I am concerned about the figure Mr. Callinan gave that one in every 24 of our households are jobless. That is a damning figure. Such unemployment permeates every aspect of life, from the child going to school to the teenager to the ethos of the family. Can the witnesses give us a profile of those families? Are there specific initiatives being targeted at those families? How many of those families have been very long-term unemployed? A profile of them would be useful.
I thank our guests for the outline of the national reform programme. I will make two or three brief comments. To what extent has each Department focused directly on how it can contribute to that reform programme? To what extent have the witnesses liaised with their colleagues throughout Europe to ensure that they and the witnesses are on the same track, approaching the situation in the same direction with the same objectives at the same time, and that no one country or jurisdiction is opting out of certain elements that might be beneficial to the European Union as a whole?
To what extent has the full degree of stress testing required been undertaken by each Department with a view to identifying the weaknesses that were there during the good times and putting in place the necessary structures to maximise the opportunities for growth, development and job creation? I ask that question because it appears that in the past, with regard to the Lisbon Agenda - the previous agenda - we waited until the end of the period covered by it to determine that it had not worked in the way we had thought. To what extent are the witnesses monitoring the performance of every Department and in turn relating to their colleagues in similar departments throughout Europe to ensure we are all moving in the same direction at the same time and that specific targets are being set and achieved along the way? To what extent do they review that on an annual basis and adjust their projections accordingly?
I have one question to throw into the mix. Currently, the country-specific recommendation is that because Ireland is part of the bailout programme we should act in accordance with the agreed programme. We intend to exit the programme by the end of this year. Have the witnesses any thoughts or ideas as to what the country-specific recommendations are likely to be in 2014?
We have 15 minutes left so the witnesses can divide the questions among the people best placed to answer them.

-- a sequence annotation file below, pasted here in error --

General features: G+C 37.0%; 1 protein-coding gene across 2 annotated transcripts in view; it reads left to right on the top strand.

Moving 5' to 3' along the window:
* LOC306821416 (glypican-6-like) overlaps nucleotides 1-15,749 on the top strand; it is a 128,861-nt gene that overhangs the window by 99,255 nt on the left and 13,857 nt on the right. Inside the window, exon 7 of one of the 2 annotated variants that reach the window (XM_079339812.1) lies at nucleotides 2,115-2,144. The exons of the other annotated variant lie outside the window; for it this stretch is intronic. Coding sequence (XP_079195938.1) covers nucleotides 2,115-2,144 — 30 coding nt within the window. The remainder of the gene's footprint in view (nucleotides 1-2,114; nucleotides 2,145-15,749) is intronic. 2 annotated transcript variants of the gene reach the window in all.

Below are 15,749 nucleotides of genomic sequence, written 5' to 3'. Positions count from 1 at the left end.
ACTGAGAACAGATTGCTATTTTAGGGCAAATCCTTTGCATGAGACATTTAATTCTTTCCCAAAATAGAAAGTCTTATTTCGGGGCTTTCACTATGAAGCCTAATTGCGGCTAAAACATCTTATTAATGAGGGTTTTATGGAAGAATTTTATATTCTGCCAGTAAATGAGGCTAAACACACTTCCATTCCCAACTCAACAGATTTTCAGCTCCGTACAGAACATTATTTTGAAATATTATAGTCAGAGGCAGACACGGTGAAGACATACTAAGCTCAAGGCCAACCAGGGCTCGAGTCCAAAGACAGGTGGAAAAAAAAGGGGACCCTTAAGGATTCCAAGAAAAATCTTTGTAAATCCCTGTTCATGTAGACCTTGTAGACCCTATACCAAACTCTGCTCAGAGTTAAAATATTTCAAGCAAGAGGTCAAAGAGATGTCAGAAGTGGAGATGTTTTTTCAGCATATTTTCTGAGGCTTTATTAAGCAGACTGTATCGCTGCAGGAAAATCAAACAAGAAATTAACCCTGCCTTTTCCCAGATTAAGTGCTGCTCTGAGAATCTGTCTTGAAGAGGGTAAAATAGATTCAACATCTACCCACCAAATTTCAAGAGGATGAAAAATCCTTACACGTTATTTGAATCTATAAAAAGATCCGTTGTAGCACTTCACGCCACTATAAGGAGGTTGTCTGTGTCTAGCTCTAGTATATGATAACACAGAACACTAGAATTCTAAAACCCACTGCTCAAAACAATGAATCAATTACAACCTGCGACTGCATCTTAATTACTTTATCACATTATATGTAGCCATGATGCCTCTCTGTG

Mr. John Callinan:
I will try to respond to the questions in the order they were asked. I will hopefully cover all of them in my comments or ask colleagues to respond. A question was asked about whether there were encouraging signs of investment in the past while and whether we are happy in our work. Happiness is not a luxury afforded to us but there is no doubt this is a long, slow, gradual process to turn around the economy, build up investment, improve competitiveness and, ultimately, create the employment the country so badly needs. While we are working on all fronts simultaneously, it will not happen overnight. There is a slight tension between the encouraging signs from internal investment, such as the examples mentioned, which we are trying to achieve more of, and the process by which this converts to employment and better living conditions for people, which is not instant. We are encouraged by the signs we are seeing but we will not be happy until we get to the point at which we are back to full employment and improved living standards and conditions for the people of the country.
I do not have a specific comment to make on Moody's. The Minister for Finance has suggested that, in light of recent developments, Moody's might review its rating of Ireland. It would be encouraging if it did so but it is probably best if I do not comment any further in detail on rating agencies.
The minimum wage is part of a broader issue. What are the various issues that may have some inhibiting factor for people in taking up employment across the economy? The Action Plan for Jobs 2013 contains a commitment to assess the impact of recent reforms, including sectoral wage setting mechanisms, and to assess whether further action can be taken to improve labour market competitiveness. Within that, it will be one of the measures examined.